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County offers temporary housing to suburban first responders battling COVID-19 as ‘a safe harbor in this storm’

“The last thing we want [first responders] to do is be afraid to go home to their loved ones, to their friends, to their families,” said William Barnes, chief of the county’s Emergency Management and Regional Security arm.

Cook County Board President Toni Preckwinkle and Kevin Sligh, deputy regional administrator for FEMA Region V, at a news conference last week.
Cook County Board President Toni Preckwinkle looks on as Kevin Sligh, deputy regional administrator for FEMA Region V, speaks during a news conference about distributing N95 face masks and other personal protective equipment to suburban first responders last week.
Ashlee Rezin Garcia/Sun-Times file

County officials announced Wednesday they’ll open up over 500 hotel rooms to suburban health care workers and other first responders as respite housing in an effort to minimize the potential exposure and spread of the coronavirus to their families.

The county has 460 hotel rooms in Schaumburg and between 60 and 100 rooms in Oak Lawn that offer their own bathrooms and ventilation systems said William Barnes, chief of the county’s Emergency Management and Regional Security arm.

“The last thing we want [first responders] to do is be afraid to go home to their loved ones, to their friends, to their families,” Barnes said. “By opening up this respite housing, we’re giving them a safe harbor in this storm, the ability to isolate themselves from their families for distinct periods of time while the county fights this very important battle.”

The program is designed for health care workers in hospital or nursing home settings, correctional officers, police officers and fire fighters, who may not have the financial ability to rent a hotel room for an extended stay though the county won’t conduct any means testing for the housing.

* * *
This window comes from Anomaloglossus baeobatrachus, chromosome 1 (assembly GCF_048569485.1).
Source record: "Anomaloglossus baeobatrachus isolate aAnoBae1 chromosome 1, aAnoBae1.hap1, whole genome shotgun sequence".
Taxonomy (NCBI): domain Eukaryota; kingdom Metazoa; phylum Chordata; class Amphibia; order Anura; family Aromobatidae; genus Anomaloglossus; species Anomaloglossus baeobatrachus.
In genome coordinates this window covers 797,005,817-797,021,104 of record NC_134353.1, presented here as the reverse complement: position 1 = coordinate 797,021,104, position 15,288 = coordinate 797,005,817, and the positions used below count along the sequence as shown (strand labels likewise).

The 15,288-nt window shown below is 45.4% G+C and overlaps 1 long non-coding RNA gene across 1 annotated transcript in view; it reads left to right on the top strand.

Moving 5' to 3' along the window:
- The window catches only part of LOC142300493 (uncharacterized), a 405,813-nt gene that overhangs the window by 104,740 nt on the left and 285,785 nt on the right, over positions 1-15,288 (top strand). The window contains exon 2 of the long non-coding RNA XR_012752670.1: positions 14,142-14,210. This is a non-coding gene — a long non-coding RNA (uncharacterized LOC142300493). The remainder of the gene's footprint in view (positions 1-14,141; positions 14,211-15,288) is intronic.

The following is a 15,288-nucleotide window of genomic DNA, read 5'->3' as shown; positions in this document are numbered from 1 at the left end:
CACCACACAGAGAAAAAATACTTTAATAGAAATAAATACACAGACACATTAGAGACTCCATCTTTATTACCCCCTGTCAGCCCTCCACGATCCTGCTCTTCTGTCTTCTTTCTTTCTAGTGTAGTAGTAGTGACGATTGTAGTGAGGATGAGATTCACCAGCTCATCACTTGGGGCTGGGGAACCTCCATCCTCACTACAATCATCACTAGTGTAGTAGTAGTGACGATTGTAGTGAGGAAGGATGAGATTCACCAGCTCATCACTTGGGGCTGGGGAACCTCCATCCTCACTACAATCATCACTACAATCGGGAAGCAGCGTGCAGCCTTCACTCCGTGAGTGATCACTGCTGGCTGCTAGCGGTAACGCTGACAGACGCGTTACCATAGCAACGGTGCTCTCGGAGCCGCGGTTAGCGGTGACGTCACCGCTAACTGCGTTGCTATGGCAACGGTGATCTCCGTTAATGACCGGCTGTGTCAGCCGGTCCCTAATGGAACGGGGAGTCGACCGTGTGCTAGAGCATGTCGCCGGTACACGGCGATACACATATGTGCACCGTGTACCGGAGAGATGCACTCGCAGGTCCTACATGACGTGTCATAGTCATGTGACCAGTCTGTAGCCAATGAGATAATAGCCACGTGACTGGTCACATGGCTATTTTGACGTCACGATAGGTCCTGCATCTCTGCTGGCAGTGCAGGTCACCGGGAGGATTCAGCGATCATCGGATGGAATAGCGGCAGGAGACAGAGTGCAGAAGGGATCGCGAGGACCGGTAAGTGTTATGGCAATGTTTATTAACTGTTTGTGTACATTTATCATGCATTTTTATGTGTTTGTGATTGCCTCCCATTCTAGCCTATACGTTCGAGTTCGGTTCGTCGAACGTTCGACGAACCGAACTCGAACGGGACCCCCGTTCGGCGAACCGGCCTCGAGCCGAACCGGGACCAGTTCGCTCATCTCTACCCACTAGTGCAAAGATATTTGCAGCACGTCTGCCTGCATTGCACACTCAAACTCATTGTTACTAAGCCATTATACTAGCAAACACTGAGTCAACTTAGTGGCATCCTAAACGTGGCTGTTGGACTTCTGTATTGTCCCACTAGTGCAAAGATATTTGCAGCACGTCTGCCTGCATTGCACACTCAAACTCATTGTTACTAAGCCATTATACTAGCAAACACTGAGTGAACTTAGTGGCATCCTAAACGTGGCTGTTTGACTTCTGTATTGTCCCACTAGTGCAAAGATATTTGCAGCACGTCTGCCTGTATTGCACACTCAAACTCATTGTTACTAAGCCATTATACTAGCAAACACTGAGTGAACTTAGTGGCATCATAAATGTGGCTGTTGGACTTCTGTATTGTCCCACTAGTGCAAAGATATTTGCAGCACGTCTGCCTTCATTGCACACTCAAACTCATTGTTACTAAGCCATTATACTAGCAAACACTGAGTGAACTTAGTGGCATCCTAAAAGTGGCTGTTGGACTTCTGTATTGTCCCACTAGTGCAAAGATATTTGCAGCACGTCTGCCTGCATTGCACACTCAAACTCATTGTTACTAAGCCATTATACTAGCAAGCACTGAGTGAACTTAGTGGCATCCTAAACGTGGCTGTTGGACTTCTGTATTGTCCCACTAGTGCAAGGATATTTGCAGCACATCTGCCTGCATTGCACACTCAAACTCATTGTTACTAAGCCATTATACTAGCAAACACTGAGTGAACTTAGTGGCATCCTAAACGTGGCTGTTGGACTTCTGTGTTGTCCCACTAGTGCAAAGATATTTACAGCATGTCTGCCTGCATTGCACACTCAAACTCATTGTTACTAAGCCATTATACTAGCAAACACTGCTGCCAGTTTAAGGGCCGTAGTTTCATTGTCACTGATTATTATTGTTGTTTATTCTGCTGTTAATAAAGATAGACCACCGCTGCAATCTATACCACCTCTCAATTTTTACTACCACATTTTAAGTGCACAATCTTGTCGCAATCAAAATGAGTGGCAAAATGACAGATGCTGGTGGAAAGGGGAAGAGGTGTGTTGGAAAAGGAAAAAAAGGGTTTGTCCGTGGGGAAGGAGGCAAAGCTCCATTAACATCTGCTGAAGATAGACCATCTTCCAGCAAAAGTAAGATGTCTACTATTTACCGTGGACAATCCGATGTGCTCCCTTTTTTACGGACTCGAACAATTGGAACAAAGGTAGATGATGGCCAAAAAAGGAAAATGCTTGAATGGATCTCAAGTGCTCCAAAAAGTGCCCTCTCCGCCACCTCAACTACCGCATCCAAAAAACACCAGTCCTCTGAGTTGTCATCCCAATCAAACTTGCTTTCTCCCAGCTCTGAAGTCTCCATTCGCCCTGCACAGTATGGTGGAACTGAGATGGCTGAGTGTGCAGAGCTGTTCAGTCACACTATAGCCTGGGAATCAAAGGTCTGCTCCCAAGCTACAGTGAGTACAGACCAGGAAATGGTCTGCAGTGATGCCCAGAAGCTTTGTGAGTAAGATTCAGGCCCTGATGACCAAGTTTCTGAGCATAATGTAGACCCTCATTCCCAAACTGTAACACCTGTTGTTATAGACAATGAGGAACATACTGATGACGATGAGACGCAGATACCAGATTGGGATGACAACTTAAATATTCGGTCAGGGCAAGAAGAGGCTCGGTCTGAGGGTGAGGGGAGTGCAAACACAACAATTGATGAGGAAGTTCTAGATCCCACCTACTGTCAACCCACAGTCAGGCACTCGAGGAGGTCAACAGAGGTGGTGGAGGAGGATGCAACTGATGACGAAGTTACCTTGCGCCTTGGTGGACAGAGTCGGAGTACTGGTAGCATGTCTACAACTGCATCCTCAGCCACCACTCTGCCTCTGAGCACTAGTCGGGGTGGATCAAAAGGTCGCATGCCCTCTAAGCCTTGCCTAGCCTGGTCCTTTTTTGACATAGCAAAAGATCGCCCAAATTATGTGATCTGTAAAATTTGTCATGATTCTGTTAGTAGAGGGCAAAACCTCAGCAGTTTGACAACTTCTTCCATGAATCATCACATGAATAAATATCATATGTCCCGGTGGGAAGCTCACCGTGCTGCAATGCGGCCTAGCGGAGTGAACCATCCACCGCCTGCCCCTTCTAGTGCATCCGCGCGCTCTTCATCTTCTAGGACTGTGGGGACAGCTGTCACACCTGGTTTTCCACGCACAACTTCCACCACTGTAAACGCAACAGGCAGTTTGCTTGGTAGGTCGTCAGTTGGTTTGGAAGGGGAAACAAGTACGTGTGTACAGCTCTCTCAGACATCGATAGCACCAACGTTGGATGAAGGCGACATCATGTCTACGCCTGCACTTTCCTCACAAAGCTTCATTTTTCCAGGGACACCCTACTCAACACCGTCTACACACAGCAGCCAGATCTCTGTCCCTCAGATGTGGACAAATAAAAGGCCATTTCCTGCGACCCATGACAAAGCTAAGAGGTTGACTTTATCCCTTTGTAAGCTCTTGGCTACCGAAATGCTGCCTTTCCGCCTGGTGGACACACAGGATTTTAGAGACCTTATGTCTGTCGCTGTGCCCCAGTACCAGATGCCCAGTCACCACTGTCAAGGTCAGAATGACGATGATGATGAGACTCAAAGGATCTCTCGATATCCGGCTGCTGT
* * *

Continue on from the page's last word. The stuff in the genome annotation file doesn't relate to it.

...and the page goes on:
Workers will be able to stay in the hotel room for seven days at a time before reapplying to stay longer, officials said.

Cook County Board President Toni Preckwinkle said she hopes the respite housing program will give health care workers and the others “peace of mind.”

“Our first responders, our health care community, both in our hospitals and our nursing home setting, workers in correctional facilities, all face an additional burden when they leave work each day,” Preckwinkle said.

Cook County Board President Toni Preckwinkle speaks during a news conference in Oak Forest last week.
Cook County Board President Toni Preckwinkle speaks during a news conference in Oak Forest last week.
Ashlee Rezin Garcia/Sun-Times file

“They fear bringing the virus home to their loved ones. We owe it to them to provide a safe place to quarantine if they may be exposed to [coronavirus] but are not experiencing any symptoms. We must protect their loved ones while they protect us,” Preckwinkle said.

The hotel rooms for first responders complements the county’s other alternative housing program for those released from hospitals but who tested positive for the virus and were asymptomatic. The county has around 275 rooms under that program.

Additional housing options could be opened in either program depending on need, Barnes said. The county has identified over 8,000 rooms that could be used for the programs.

Barnes didn’t give a price tag for the hotel rooms, but did say the state is covering the charges and the costs could be reimbursed through the federal government.

Oak Lawn Fire Chief Michael Mavrogeorge said the pandemic has forced first responders to face “a very different and dark fear” that underscores the need for respite housing.

“The possibility that I’m protecting and caring for our citizens, could bring [coronavirus] into our homes and, in fact, even kill our loved ones,” the fire chief said. “No one signed up to hurt their families ... if we are potentially infected with [coronavirus], this program will provide safety for our families, and peace of mind for our responders.”